Sarah Smith is not new to the world of health informatics. In fact, she has been actively working with health data for the last four years. After earning a BS in Health Information Management, she began a fulfilling career in health care IT. Smith, like many of her colleagues, is a woman behind the curtain.
Her work in the IT department of a major health insurance provider has allowed her to effectively use the degree she earned. Health data management plays a large role in the world of health care today — a role that is continuing to grow. Not wanting to be left behind, Smith decided to advance her career by returning to school for her MS in Health Informatics (MSHI).
The University of Pittsburgh was a no-brainer for Smith. Having already earned her undergraduate degree there in 2016, returning to further her education at Pitt’s School of Health and Rehabilitation Sciences (SHRS) seemed only natural. “Once you become part of the Pitt family, you are always a part of the Pitt family,” Smith says.
It was more than her familiarity with the institution, though; Pitt provided everything she desired in a graduate program. Smith, who was already working full-time when she decided to return to school, knew she needed a program willing to work with her. This was especially important considering work hours weren’t her only concern. Prior to the pandemic, she traveled often for her job leaving her with a sometimes unpredictable schedule.
Smith needed the flexibility Pitt provides. “This program is manageable to complete alongside work, but it takes a lot of discipline, structure and motivation to do so,” She says. It may not be easy, but it is most certainly worth it. She continues “I’m confident that this program gives me the tools I need for the future.”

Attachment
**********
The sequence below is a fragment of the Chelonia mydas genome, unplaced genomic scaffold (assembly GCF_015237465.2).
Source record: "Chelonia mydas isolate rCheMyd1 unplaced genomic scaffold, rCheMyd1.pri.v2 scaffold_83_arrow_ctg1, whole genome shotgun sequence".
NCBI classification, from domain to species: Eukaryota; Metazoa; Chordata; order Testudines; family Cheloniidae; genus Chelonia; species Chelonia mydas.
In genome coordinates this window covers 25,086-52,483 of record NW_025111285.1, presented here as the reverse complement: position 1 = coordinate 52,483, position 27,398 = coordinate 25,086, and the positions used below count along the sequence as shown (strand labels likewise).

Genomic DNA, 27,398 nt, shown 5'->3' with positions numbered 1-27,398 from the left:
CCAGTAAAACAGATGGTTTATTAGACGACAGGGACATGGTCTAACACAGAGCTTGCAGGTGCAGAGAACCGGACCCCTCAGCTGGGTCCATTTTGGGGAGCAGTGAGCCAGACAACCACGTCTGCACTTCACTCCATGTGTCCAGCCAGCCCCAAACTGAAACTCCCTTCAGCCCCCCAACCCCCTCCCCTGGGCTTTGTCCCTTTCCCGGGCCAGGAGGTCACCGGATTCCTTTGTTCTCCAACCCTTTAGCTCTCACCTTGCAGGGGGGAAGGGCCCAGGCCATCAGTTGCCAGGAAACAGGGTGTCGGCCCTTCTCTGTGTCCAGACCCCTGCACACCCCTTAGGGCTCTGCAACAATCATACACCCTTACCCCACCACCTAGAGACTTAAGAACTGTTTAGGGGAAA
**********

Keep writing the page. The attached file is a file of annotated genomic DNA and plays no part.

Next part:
Pitt’s MSHI program stood out to her above all of the other online options. It provided her with an abundance of flexibility and allowed her to focus on IT and data analytics from the health care perspective — something she was already familiar with but wanted to pursue further. Smith began the newest leg of her journey in health informatics with the spring 2020 cohort and is hoping to complete the program in December 2021.
Smith is already working in health care, doing her best to make a difference. Health informatics can simplify the processes and make life easier for both patient and provider. She says that “by leveraging data analytics, we can do several things to improve outcomes, like predicting patterns and identifying chronic issues. This can reduce the amount of emergency situations and high costs accrued.”
Her work as an IT project manager with Aetna has shown Smith that “big data is the future, and with it we have the ability to provide health care to people on a more localized, personal level.” Her work in health informatics may keep her behind the scenes, but it doesn’t prevent her from making a big impact. The use of big data in health care doesn’t just lower costs, it leads to better patient care and better patient outcomes.
Pitt’s MSHI program allows for a concentration in Data Science, one Smith chose to follow. Paired with her previous degree in Health Information Management and her current work with a health insurance company, the master’s degree she is working towards can only expand her career options.